What to look for in a shade cloth?

  • Colour

One of the most common colours for shade cloth is black and green. There are also other colours available such as white, red, yellow, grey and blue.

There is also a special type of coloured shade cloth. It is called aluminet shade cloth. This is used as an alternative for black shade cloths. It is a reflective metalized high-density polyethylene (HDPE) knitted screen. It is specifically used to protect the plants against frost radiation damages and prevent oxidation.

Choosing the shade cloth colour is not just a matter of personal preference. Experts believe that picking a lighter shade cloth colour can resolve issues for ventilation because it will reflect more heat from the sun.

White shade cloths reduce the quantity of light but not the quality of light spectrum

Dark colour shade cloth is known to absorb the sun’s heat while the light colours reflect the sun’s heat. Usually, green and black shade cloths behave like filters and deprive the plants in receiving much sunlight.

Aluminized shade cloth may also offer additional cooling effect for the plants. Colours such as red can benefit specific plants by filtering different wavelengths of light.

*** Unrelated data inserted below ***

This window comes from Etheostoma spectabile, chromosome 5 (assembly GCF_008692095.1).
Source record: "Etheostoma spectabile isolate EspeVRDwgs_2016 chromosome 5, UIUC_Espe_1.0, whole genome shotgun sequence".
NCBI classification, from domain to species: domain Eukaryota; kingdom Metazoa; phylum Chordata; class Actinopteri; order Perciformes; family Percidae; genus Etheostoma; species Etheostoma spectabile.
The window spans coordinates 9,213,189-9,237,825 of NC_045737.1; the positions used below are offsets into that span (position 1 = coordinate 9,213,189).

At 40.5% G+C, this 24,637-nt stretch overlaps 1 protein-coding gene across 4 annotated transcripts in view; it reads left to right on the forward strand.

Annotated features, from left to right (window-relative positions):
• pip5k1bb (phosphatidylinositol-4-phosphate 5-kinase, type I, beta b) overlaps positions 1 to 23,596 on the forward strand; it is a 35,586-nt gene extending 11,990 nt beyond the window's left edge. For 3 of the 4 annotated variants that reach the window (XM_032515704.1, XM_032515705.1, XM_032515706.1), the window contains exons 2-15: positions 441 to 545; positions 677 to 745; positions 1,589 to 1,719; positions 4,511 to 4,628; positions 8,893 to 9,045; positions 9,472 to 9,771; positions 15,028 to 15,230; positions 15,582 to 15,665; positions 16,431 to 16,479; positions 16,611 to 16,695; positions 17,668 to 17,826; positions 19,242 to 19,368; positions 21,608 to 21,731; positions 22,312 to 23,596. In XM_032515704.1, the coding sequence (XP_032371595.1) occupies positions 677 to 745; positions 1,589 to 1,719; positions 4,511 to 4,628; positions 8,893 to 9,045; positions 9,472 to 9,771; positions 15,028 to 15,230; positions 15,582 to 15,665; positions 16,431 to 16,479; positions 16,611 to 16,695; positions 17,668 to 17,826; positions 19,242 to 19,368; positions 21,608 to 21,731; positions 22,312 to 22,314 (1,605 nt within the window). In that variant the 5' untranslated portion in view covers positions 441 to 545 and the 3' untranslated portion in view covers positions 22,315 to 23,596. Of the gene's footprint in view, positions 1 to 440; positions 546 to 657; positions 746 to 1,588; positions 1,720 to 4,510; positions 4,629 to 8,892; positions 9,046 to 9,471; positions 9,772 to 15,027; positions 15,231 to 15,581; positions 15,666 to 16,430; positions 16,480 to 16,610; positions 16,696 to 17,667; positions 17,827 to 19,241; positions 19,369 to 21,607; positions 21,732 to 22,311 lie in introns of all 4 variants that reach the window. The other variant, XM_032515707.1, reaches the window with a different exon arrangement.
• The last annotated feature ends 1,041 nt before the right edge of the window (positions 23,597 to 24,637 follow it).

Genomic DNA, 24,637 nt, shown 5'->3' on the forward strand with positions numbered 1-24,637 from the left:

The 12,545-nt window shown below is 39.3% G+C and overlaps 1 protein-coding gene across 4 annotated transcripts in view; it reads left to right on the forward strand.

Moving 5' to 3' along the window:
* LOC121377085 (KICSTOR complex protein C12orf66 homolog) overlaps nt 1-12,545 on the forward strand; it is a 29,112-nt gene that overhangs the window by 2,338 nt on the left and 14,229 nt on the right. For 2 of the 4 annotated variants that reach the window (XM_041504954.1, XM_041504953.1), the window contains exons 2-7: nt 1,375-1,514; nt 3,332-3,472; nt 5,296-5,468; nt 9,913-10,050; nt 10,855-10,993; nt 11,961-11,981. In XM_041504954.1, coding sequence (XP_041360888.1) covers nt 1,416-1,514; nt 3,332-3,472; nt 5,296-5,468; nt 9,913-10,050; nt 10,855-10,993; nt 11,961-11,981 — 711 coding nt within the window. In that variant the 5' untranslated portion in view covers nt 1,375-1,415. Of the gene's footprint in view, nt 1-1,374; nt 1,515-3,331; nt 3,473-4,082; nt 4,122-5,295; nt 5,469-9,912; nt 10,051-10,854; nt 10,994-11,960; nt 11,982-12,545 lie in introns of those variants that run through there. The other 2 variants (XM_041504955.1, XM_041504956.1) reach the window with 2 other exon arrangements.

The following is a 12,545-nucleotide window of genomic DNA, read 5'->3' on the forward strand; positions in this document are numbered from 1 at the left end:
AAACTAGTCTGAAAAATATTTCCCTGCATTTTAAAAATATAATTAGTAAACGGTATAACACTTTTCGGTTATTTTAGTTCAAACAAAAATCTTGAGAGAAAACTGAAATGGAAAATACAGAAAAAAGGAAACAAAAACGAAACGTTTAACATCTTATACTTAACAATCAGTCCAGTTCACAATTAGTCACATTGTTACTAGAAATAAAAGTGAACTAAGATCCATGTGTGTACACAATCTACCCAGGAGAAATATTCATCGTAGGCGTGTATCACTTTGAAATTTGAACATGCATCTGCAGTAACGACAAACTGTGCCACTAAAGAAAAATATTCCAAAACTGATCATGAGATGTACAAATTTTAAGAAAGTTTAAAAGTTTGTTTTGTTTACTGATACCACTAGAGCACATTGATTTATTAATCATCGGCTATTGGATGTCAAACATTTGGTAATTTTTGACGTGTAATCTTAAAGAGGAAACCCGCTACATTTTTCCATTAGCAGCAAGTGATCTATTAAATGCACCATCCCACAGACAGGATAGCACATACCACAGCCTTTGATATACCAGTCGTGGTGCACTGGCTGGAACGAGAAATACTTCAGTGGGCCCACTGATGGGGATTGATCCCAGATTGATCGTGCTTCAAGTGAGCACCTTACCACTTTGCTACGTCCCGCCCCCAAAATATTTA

• Fabric material

A shade cloth can be either knitted or woven. The knitted shade cloth is made of polyethylene blend which deflects heat and light. It is lightweight but can withstand regular wear and tear.

While the woven shade cloth is made of 100% polypropylene which is more suitable to use during winter. It is also heavier than knitted cloths which enables more heat build-up.

  • Density Percentage

Aside from the shade cloth fabric material, the density percentage of the shade cloth is an important aspect to be considered. For instance in Agriculture-choosing the appropriate density percentage will depend on what plants you will be growing. Here are the density percentage that some plants require:

  • 30% – this shade cloth is recommended for heat tolerant plants such as pepper, squash and tomato. It can also be used for flowering plants such as snapdragons, geraniums and chrysanthemums.
  • 40%-50% – this is ideal for flowering plants such as lilies and caladiums, orchids, azaleas, begonias, camellias
  • 60% – this percentage is ideal for sensitive plants like lettuce and spinach
  • 70%-90% – generally used for ornamental plants such as ferns, palms, anthurium, dracaena, philodendron